How strange is it that death by embolism is the most unusual item to emerge from a news day?
On Sun., April 7, American journalist David Bloom, who was embedded with U.S. infantry, died while covering the war in Iraq. He did not die because his military unit was bombed, or because he unexpectedly encountered Iraqi resistance fighters on the outskirts of Baghdad. Rather, he suffered a blood clot, collapsed and died of a pulmonary embolism. Lucky man, he had the privilege of living long enough to die of natural causes in a war zone.
This death stands out amongst the many deaths of journalists that have occurred in Iraq because it is not related to combat. Other journalists have been killed by suicide bombers, enemy attacks or vehicular accidents. That Bloom's death was not war-related does not make it less tragic--but it points to a strange phenomenon occurring in North American war coverage. The unusual is becoming the day-to-day, while conversely, the quotidian becomes the unusual.
Slowly, television coverage is treating the war as less of a novelty and more of a regular feature, such as stock market reports and the weather forecast. In Canada, it follows the latest SARS update as regularly as clockwork, with experts always in place and maps always ready. I once watched, shocked and well, shocked, as a CNN meteorologist matter-of-factly presented the five-day forecast in Iraq and the Middle East, complete with animated satellite pictures on a green screen. Before I could indulge in my Canadian superiority, I flipped over to CTV and saw Lloyd Robertson (Lloyd Robertson!!!) give a similar forecast from his anchor desk.
It could be argued that since a fierce sandstorm was affecting the troops in Iraq, presenting the weather was an important aspect of conveying the conditions that coalition forces faced during their death march to Baghdad. What disturbs is not the fact that the weather was deemed newsworthy--it was the manner in which it was presented. The weather woman could very well have been giving the five-day forecast for the continental United States. The straight-forward tone played down the fact that she was describing a war zone, a place where people are dying and where people are killing. There was a unnerving disparity between the content of the report and the assured way it was delivered.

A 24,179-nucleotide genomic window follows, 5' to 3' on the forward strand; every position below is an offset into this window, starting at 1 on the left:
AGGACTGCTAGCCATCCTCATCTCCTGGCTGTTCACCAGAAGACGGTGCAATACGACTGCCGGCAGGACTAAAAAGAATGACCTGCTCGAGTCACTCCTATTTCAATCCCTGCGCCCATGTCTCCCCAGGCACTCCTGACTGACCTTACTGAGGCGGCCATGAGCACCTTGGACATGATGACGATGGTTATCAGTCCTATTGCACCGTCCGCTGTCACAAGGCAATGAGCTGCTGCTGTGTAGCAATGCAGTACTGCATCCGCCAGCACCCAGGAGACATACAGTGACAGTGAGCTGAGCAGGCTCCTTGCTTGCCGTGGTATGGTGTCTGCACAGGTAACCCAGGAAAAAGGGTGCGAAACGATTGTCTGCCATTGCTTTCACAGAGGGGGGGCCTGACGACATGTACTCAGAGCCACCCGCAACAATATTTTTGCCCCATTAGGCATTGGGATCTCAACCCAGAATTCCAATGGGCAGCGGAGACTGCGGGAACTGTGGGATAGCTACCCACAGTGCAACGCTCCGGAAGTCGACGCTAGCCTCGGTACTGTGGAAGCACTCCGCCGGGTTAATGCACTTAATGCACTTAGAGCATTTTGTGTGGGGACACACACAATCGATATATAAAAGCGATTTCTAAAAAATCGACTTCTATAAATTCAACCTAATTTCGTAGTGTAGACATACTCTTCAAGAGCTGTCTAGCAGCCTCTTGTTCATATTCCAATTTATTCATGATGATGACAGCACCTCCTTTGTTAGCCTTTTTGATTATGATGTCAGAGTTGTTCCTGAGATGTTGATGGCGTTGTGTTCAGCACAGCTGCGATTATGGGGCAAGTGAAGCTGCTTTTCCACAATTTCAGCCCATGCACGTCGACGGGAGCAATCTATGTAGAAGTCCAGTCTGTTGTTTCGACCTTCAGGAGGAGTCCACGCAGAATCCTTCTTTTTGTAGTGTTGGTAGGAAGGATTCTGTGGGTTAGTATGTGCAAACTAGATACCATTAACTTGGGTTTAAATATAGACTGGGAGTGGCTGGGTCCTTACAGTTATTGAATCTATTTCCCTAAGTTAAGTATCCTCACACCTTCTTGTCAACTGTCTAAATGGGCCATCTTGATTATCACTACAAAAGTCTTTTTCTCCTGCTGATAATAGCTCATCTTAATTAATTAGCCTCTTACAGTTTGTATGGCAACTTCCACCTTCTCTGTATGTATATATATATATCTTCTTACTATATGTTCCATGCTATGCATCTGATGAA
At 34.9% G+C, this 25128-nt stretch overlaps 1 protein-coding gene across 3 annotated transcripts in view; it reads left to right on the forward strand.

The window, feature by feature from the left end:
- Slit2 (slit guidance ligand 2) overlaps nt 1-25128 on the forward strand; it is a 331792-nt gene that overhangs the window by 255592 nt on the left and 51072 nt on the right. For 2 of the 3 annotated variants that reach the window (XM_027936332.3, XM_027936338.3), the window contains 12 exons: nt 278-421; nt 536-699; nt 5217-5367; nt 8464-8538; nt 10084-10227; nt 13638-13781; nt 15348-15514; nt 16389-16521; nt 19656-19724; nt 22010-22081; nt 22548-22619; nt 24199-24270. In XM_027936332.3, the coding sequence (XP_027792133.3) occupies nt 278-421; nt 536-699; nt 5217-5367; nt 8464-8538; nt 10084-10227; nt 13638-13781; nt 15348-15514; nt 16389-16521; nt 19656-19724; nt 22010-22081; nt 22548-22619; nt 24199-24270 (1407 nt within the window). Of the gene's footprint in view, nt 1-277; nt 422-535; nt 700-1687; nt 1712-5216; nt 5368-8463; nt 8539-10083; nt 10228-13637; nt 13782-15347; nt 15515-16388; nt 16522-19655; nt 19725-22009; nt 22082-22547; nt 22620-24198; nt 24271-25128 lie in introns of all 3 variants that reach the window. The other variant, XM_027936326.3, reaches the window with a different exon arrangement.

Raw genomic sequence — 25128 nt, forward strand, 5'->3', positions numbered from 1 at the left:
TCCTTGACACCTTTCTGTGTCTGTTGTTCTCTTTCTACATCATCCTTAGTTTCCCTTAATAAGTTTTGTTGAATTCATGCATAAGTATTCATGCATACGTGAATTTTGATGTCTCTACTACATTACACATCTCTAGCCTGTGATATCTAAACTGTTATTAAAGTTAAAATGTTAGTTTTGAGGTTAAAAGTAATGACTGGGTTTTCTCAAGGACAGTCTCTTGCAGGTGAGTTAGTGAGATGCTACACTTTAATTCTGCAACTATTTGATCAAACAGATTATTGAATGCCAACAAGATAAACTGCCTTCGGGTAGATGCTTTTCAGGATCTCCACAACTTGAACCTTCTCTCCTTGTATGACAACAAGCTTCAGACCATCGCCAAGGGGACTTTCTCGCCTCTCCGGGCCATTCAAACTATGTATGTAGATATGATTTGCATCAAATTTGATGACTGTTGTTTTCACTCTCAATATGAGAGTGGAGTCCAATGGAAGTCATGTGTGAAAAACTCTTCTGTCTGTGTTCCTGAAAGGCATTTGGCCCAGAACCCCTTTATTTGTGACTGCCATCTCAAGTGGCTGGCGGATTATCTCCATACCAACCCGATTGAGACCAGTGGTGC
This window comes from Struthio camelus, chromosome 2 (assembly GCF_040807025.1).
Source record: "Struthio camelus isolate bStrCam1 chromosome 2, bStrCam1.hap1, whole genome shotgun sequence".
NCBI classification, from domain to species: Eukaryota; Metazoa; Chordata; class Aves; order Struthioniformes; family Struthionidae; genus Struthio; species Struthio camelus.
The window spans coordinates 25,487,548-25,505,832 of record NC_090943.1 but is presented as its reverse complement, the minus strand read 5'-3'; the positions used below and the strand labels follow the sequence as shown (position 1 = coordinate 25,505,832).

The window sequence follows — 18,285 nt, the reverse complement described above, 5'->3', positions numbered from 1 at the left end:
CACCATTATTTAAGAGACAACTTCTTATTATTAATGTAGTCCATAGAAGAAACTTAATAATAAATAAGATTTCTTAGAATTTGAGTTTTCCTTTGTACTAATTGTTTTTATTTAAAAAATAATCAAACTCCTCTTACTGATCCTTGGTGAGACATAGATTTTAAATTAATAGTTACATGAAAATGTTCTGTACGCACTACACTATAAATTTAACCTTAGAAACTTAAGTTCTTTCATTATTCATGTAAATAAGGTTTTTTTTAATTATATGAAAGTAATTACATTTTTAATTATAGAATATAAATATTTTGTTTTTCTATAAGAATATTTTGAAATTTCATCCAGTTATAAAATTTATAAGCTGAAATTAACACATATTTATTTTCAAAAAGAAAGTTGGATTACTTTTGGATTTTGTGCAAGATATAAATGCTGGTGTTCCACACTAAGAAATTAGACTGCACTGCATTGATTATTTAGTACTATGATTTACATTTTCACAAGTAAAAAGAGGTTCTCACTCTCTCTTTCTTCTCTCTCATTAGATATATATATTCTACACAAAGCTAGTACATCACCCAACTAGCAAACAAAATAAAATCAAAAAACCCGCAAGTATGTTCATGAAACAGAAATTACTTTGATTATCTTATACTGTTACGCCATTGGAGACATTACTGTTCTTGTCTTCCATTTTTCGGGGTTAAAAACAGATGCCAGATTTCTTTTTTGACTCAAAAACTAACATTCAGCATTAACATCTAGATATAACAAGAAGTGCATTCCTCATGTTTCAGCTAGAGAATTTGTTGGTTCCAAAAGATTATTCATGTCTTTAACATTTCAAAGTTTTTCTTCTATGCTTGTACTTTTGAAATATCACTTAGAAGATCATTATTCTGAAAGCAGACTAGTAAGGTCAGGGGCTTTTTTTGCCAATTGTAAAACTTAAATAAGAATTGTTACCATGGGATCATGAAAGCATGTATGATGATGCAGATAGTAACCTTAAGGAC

What could happen if the war in/on/over Iraq is treated as quotidian? As the war progresses and as pictures are repeatedly beamed back, the North American viewing public will become increasingly desensitized to its horrific effects. Another day, another body count. I do not doubt that people will try to resist this, but we cannot always control the way we react to what we constantly see and hear around us.
War is not natural. We live in the twenty-first century, supposedly a more enlightened and civilized time. Yet how can this be, when the world has collectively screwed up to the point where in order to save innocent Iraqis, the United States must kill innocent Iraqis?
We cannot forget this. We cannot be lulled into complacency by coverage that treats battles, bombings and deaths as everyday occurrences, instead of the traumatic events that they are. Perhaps it is difficult to distinguish the sound of a single bullet fired in the middle of a raging machine gun battle, but we must try. We must remember that there is nothing regular about any war, and that everyone should at least have the opportunity of living long enough to die of natural causes.